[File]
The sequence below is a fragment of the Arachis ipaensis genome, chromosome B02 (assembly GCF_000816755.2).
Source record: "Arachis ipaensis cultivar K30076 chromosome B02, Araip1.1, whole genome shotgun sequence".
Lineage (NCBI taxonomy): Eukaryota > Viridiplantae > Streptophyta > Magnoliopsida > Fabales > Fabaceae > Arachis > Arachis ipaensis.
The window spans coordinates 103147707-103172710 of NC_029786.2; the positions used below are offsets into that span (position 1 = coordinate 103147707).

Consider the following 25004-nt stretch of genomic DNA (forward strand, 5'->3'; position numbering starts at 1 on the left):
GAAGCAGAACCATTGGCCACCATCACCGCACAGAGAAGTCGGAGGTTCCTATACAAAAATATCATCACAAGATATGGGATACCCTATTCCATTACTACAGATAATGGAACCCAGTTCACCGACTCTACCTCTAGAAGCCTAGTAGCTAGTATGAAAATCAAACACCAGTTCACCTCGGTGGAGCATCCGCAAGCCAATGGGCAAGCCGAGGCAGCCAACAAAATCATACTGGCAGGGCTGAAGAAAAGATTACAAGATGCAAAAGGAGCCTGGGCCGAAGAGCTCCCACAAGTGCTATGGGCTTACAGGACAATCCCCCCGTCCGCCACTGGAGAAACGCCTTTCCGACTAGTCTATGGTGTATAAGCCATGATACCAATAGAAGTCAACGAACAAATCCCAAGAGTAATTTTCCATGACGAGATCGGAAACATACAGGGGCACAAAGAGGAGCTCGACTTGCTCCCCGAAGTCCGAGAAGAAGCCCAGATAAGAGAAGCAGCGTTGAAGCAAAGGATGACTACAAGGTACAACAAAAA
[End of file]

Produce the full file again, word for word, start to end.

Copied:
The sequence below is a fragment of the Arachis ipaensis genome, chromosome B02 (assembly GCF_000816755.2).
Source record: "Arachis ipaensis cultivar K30076 chromosome B02, Araip1.1, whole genome shotgun sequence".
Lineage (NCBI taxonomy): Eukaryota > Viridiplantae > Streptophyta > Magnoliopsida > Fabales > Fabaceae > Arachis > Arachis ipaensis.
The window spans coordinates 103147707-103172710 of NC_029786.2; the positions used below are offsets into that span (position 1 = coordinate 103147707).

Consider the following 25004-nt stretch of genomic DNA (forward strand, 5'->3'; position numbering starts at 1 on the left):
GAAGCAGAACCATTGGCCACCATCACCGCACAGAGAAGTCGGAGGTTCCTATACAAAAATATCATCACAAGATATGGGATACCCTATTCCATTACTACAGATAATGGAACCCAGTTCACCGACTCTACCTCTAGAAGCCTAGTAGCTAGTATGAAAATCAAACACCAGTTCACCTCGGTGGAGCATCCGCAAGCCAATGGGCAAGCCGAGGCAGCCAACAAAATCATACTGGCAGGGCTGAAGAAAAGATTACAAGATGCAAAAGGAGCCTGGGCCGAAGAGCTCCCACAAGTGCTATGGGCTTACAGGACAATCCCCCCGTCCGCCACTGGAGAAACGCCTTTCCGACTAGTCTATGGTGTATAAGCCATGATACCAATAGAAGTCAACGAACAAATCCCAAGAGTAATTTTCCATGACGAGATCGGAAACATACAGGGGCACAAAGAGGAGCTCGACTTGCTCCCCGAAGTCCGAGAAGAAGCCCAGATAAGAGAAGCAGCGTTGAAGCAAAGGATGACTACAAGGTACAACAAAAA